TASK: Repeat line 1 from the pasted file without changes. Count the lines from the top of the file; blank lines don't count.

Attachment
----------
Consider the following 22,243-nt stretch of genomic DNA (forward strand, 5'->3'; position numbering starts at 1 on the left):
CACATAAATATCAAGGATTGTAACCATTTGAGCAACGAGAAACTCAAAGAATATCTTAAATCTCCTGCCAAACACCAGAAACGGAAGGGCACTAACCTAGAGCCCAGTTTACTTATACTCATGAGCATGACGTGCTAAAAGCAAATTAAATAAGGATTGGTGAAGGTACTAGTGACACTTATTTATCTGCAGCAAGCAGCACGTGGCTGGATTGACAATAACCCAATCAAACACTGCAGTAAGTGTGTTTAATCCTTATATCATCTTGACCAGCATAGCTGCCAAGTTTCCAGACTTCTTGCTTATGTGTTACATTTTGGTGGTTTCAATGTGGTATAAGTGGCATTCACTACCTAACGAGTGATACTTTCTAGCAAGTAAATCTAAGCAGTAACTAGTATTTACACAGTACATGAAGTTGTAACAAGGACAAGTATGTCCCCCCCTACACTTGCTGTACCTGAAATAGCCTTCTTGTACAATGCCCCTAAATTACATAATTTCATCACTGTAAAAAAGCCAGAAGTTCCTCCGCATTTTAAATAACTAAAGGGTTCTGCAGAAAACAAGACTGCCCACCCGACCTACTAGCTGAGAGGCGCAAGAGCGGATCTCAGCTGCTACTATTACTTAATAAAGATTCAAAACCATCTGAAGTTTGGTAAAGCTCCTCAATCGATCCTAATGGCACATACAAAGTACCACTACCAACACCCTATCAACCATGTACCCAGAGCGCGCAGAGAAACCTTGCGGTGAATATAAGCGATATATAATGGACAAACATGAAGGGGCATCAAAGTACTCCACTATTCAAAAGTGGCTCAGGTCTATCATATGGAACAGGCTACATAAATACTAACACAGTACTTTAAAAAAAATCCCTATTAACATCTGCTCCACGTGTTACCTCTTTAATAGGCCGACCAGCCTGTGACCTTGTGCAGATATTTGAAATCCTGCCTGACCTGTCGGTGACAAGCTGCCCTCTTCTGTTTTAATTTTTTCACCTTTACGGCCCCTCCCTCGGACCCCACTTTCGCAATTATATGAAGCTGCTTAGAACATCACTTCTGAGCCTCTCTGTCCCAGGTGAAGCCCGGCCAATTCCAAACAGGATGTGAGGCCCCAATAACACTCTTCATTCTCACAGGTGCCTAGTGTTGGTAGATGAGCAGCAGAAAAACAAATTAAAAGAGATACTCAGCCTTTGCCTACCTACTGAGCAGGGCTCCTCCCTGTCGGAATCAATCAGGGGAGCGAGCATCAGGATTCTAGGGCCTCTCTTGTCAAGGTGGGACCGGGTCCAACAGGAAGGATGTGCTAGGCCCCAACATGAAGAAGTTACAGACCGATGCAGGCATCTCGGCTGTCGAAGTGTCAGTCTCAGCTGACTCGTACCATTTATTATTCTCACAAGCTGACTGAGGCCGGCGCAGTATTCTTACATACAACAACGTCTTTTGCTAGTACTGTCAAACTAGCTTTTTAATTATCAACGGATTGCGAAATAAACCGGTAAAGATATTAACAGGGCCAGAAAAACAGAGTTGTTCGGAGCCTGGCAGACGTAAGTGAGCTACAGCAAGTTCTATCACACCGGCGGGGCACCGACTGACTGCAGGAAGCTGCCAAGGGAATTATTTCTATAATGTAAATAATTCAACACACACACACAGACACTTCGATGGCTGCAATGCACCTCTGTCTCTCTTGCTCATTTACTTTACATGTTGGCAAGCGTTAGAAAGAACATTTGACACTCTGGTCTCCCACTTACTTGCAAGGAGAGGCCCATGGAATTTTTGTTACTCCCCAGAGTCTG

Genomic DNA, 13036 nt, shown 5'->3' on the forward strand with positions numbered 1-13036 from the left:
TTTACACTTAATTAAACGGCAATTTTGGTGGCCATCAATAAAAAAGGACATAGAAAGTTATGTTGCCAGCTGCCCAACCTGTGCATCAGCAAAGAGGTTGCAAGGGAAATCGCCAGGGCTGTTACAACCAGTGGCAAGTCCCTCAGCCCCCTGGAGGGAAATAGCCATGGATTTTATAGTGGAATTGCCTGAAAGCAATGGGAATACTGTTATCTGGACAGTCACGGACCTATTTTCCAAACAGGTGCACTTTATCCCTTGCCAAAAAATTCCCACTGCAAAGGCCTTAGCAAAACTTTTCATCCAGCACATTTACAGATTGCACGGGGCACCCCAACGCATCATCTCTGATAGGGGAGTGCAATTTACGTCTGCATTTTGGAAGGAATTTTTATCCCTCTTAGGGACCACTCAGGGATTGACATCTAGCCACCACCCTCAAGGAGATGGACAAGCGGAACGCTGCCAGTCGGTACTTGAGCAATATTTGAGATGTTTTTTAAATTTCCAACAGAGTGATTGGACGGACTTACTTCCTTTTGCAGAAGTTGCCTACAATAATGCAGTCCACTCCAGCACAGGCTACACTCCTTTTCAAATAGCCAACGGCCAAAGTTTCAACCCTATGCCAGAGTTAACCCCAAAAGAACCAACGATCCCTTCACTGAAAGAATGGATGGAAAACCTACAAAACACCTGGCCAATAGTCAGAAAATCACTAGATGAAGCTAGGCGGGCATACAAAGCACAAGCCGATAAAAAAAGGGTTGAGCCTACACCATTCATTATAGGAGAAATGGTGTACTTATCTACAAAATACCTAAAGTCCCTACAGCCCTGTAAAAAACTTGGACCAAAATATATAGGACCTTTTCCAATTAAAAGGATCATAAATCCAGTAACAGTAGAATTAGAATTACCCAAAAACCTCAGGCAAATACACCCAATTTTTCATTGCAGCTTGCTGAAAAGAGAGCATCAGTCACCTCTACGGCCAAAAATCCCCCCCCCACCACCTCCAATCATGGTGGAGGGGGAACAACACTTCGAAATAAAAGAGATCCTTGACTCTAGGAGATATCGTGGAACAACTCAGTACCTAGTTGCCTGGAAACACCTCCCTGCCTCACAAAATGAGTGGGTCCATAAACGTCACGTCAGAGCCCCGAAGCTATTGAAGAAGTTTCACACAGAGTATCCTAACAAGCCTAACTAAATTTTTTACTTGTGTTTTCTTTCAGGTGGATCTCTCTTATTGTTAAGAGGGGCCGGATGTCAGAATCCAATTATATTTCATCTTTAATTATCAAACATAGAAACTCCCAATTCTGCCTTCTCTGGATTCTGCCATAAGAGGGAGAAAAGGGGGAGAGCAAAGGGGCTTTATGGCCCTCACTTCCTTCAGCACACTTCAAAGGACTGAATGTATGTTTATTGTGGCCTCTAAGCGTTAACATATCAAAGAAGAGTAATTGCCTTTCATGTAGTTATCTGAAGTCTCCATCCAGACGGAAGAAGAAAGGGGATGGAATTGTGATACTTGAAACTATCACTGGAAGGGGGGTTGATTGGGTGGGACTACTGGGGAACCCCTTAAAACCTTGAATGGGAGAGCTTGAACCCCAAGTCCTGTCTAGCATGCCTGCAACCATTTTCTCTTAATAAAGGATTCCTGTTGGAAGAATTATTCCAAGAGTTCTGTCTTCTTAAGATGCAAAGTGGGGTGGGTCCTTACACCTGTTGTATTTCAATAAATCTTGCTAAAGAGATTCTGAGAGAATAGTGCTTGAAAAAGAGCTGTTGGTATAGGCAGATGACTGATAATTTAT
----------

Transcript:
Consider the following 22,243-nt stretch of genomic DNA (forward strand, 5'->3'; position numbering starts at 1 on the left):